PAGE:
As a rule, a prolapsed nictitating membrane lasts two to four weeks even if the trigger is treated.
Is a cat's nictitating membrane prolapse dangerous?
The prolapse of the cat's third eyelid is not life-threatening at first. However, the animal suffers from the incident because it no longer sees properly. Often there is a general disease behind the prolapsed nictitating membrane, which will permanently affect the health of the animal if you do not treat it. This is why it's important to have a veterinarian examine your cat.
What is the cost of treating a cat with a prolapsed nictitating membrane??
The question of cost cannot be answered in a blanket manner. The costs depend on the necessary examinations and treatment options. For example, if worms are the triggers for your cat's nictitating membrane prolapse, the cost will be comparatively low. If the veterinarian initiates an X-ray or MRI (magnetic resonance imaging) for an accurate diagnosis, it becomes more costly.
The purpose and the costs of all examinations will of course be discussed with you by the veterinarian in advance.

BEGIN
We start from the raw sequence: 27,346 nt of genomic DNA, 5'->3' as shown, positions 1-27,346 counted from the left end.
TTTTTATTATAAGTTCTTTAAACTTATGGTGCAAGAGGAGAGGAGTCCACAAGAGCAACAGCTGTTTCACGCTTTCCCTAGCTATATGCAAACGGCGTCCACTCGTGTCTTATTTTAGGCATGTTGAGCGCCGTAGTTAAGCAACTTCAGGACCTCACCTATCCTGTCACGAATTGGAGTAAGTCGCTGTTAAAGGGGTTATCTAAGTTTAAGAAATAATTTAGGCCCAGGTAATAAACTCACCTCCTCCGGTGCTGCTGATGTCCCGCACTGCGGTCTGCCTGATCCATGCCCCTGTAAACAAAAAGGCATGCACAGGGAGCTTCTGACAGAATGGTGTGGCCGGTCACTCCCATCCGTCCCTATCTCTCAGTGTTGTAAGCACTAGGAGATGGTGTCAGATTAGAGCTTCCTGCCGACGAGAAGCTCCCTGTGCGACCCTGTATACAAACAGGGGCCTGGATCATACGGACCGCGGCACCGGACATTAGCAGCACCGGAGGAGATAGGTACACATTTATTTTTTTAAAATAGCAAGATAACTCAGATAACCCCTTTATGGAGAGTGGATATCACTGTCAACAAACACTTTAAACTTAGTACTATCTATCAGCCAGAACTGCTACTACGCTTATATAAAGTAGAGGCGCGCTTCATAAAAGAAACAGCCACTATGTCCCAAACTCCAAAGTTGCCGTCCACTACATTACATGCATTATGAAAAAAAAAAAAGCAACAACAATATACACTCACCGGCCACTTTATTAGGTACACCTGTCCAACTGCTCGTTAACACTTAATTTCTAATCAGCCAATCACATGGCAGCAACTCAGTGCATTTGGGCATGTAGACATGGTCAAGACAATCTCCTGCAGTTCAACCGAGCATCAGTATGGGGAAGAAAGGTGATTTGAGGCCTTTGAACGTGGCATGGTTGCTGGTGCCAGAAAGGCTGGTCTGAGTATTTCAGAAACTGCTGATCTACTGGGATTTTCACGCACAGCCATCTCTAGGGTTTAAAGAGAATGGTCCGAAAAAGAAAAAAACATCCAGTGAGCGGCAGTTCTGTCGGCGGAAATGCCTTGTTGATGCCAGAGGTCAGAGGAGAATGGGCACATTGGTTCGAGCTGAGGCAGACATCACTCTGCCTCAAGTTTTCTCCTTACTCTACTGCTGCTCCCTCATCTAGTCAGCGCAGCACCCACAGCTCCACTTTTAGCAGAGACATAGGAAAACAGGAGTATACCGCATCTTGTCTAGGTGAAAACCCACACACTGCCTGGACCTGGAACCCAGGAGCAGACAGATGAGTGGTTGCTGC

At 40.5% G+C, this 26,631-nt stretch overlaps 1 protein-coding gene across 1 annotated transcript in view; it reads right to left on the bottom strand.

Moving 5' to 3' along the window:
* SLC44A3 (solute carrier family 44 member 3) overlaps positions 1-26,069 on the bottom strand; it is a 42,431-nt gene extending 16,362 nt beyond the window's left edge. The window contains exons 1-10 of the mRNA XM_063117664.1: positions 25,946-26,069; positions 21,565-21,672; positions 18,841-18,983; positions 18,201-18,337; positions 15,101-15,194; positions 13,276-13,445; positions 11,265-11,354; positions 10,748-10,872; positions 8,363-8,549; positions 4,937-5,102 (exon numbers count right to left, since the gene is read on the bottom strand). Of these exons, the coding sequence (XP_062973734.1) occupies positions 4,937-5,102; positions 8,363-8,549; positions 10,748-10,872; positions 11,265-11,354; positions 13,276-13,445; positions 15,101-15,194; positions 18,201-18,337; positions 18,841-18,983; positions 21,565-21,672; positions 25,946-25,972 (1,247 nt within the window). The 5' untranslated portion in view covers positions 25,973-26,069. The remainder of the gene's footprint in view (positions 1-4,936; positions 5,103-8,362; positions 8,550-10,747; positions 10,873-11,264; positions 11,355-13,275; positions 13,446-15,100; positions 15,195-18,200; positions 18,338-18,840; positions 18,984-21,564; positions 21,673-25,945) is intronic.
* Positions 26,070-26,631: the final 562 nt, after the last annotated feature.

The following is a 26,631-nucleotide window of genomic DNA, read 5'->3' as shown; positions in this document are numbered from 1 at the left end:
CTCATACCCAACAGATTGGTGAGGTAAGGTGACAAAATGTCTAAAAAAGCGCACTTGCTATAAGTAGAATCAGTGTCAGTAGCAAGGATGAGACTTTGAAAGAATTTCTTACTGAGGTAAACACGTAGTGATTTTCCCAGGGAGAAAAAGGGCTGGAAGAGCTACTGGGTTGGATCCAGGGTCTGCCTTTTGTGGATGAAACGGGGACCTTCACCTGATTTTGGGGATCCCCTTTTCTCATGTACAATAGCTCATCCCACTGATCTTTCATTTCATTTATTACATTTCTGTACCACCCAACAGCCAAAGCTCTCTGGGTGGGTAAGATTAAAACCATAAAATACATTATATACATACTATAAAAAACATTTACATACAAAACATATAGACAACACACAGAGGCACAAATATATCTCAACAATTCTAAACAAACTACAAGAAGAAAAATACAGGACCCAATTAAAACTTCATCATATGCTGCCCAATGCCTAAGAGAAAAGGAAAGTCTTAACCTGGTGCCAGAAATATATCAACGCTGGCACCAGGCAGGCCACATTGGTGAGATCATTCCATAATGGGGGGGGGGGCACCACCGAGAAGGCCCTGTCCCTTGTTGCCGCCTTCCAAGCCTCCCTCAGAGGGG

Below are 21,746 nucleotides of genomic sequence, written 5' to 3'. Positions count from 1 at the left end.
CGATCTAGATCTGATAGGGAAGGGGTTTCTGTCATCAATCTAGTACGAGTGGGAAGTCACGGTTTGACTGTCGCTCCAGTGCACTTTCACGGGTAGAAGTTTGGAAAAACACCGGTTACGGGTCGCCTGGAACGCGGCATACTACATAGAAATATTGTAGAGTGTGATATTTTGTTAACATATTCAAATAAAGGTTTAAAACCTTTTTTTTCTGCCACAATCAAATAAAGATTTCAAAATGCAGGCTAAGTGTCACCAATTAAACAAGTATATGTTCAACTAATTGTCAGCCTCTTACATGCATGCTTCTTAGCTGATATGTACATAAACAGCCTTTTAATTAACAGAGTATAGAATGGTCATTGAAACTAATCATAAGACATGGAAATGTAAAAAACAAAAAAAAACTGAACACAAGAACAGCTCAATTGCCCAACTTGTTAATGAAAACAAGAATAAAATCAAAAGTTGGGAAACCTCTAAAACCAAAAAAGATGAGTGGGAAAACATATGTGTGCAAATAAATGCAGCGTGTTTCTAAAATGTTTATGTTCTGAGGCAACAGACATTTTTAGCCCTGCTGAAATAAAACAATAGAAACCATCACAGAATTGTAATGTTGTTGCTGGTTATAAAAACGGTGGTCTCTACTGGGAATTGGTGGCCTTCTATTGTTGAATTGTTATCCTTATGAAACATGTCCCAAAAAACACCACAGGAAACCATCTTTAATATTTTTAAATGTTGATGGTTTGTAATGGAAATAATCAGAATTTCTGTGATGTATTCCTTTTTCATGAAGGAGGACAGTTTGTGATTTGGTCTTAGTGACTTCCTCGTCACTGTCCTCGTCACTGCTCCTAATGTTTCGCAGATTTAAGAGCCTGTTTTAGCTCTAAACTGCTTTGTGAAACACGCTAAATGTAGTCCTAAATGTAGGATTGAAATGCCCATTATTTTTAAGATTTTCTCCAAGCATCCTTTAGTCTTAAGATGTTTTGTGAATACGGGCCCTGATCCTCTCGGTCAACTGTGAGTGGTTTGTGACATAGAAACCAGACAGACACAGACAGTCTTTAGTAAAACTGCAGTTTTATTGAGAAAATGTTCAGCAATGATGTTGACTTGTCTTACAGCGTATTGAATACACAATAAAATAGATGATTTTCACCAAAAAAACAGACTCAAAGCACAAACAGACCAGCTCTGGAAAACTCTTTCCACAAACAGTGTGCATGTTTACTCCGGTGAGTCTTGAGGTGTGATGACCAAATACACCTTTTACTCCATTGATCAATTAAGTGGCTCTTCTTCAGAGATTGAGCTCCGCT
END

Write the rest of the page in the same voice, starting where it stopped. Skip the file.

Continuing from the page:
Can I treat the nictitating membrane prolapse in my cat homoeopathically?
The practitioner can try to help, for example, through certain acupuncture points, if the prolapse of the third eyelid of your cat is caused by Horner's syndrome.
The association for veterinary naturopathy compiles on its website its members. You may find information about a homeopathic veterinarian in your area here.
Is my cat's nictitating membrane prolapse contagious?
The nictitating membrane prolapse in itself is not contagious. However, the disease behind it can be contagious – such as cat cold or worm infestation.
Nictitating membrane prolapse. In: Lutz H, Kohn B, Forterre F, eds. Diseases of the cat. 6., updated edition. Stuttgart: Thieme; 2019.
Horner's syndrome. In: Eul-Matern C, ed. Acupuncture for diseases of dogs and cats. 1. Circulation. Stuttgart: Sonntag publishing house; 2015.